DA’s attempt to get Mkhwebane removed to be heard by justice committee

Public Protector Busisiwe Mkhwebane. Picture: Jacques Nelles

Public Protector Busisiwe Mkhwebane. Picture: Jacques Nelles

The DA has been engaged in an ongoing attempt to have the public protector dismissed through a clause in the constitution.

In a letter to Democratic Alliance (DA) chief whip John Steenhuisen, National Assembly speaker Thandi Modise has confirmed that the party’s request for an investigation into the fitness of Public Protector Busisiwe Mkhwebane to hold office has been referred to the portfolio committee on justice and correctional services.

The DA wrote to Modise to request the removal of the public protector towards the end of May following the High Court in Pretoria’s ruling to set aside the public protector’s report into the Vrede Dairy Project, finding it unconstitutional and invalid.

Steenhuisen told The Citizen at the time that the Vrede judgment by the High Court in Pretoria was one example in a long list of Mkhwebane’s failures in her role as public protector.

“She jumped to the defence of former president Jacob Zuma by laying criminal charges against former public protector advocate Thuli Madonsela for releasing the transcript of her interview with him,” said Steenhuisen.

Steenhuisen said the DA had long stated that Mkhwebane was not the right person to serve as the public protector.

“It is for this reason the DA has submitted another request to the speaker in terms of section 194 of the constitution to have her removed,” he said.

In terms of section 194(1) of the constitution, the public protector may be removed from office on a finding of “misconduct, incapacity, or incompetence” by a committee of the National Assembly. This would be followed by the adoption of a resolution on said removal by two-thirds of the members of the National Assembly.

READ MORE: DA gives Mkhwebane ‘deadline’ to publish her Ramaphosa findings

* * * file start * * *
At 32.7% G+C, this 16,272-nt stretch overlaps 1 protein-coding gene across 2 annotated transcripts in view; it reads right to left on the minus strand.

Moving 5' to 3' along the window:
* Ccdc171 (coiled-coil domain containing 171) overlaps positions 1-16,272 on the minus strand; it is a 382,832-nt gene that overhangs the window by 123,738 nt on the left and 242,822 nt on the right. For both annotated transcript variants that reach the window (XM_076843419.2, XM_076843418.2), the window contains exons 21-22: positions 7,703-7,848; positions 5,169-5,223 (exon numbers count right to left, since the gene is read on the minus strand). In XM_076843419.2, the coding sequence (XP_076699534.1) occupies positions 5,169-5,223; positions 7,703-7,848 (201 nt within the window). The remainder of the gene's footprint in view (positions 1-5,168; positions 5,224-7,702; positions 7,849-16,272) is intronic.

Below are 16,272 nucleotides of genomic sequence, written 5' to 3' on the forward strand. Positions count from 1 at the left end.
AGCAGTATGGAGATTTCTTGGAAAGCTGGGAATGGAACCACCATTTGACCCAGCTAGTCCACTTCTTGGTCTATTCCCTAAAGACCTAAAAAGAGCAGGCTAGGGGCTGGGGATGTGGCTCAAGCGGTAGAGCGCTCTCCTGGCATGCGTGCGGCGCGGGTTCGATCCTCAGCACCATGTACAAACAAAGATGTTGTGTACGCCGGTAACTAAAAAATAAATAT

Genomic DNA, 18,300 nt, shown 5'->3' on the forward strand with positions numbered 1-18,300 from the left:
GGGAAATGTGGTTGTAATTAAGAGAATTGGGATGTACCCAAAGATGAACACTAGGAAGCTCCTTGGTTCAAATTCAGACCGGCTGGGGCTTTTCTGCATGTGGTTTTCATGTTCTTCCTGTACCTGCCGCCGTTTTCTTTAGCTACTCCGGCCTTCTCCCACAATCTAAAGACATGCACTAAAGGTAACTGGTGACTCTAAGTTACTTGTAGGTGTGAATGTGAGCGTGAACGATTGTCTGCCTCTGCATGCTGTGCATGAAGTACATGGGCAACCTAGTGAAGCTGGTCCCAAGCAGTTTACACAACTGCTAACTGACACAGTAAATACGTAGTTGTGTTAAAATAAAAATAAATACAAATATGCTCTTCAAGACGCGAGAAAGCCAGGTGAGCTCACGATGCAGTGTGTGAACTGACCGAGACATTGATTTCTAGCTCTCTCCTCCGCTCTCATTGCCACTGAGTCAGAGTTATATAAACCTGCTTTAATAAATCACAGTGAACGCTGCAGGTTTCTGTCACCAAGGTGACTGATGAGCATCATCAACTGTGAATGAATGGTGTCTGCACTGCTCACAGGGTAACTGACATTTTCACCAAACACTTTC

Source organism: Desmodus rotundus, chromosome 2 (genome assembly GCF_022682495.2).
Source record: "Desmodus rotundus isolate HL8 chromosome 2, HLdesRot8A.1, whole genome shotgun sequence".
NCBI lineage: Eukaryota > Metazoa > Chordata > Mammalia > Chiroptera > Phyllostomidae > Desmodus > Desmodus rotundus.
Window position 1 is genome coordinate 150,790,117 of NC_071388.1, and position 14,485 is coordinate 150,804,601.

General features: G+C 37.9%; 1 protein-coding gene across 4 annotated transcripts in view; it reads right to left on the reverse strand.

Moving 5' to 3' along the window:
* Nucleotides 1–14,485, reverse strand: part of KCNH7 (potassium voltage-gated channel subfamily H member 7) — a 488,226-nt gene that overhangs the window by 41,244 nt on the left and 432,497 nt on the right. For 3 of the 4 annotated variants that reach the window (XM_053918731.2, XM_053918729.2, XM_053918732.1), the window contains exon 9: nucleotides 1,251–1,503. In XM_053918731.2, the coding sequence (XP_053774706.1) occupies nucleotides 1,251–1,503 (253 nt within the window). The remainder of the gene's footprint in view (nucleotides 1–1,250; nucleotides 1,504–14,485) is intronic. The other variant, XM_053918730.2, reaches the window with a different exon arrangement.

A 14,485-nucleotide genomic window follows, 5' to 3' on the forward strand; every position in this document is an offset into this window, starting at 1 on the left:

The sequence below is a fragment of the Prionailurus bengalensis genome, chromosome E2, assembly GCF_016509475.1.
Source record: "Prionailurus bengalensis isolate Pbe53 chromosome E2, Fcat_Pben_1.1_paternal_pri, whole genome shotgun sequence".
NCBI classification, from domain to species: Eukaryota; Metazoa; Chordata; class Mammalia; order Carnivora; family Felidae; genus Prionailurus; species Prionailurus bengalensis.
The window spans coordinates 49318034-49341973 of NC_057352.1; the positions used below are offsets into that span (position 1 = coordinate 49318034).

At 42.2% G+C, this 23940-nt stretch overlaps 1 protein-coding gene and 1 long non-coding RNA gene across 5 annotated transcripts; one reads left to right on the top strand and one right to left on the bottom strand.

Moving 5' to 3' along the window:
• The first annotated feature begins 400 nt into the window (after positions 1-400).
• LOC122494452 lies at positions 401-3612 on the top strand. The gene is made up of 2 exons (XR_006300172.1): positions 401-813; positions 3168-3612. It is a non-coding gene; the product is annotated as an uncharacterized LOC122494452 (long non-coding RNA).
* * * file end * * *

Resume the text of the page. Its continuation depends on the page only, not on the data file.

“Over the past three years, Mkhwebane compromised the integrity of the office of the public protector by showing a poor understanding of both the law as well as of her own powers,” said Steenhuisen. He said, in addition to this, the public protector had also brought the independence of her office into question.

“The public protector’s office has not only stumbled from one blunder to the next, but the public has also lost faith in her ability to competently and fairly represent their best interests and, for these reasons, she must be removed,” said Steenhuisen.

Mkhwebane was unsurprised at the DA’s attempts to get rid of her, her spokesperson Oupa Segalwe told The Citizen.

“This is, after all, the same party that never supported her appointment from the outset, accusing her of being a spy – a claim they are still failing in court to substantiate two years later,” Segalwe said.

“It is also the same party that led an ill-fated attempt to have the fifth parliament institute a similar process.

“The party speaks from both sides of the mouth. Today, they call for her removal from office. The very next day the party leader is at our front door, asking the public protector to investigate allegations that the president breached the executive code of ethics, with regular requests for progress reports.”

(Compiled by Daniel Friedman. Background reporting, Gcina Ntsaluba)

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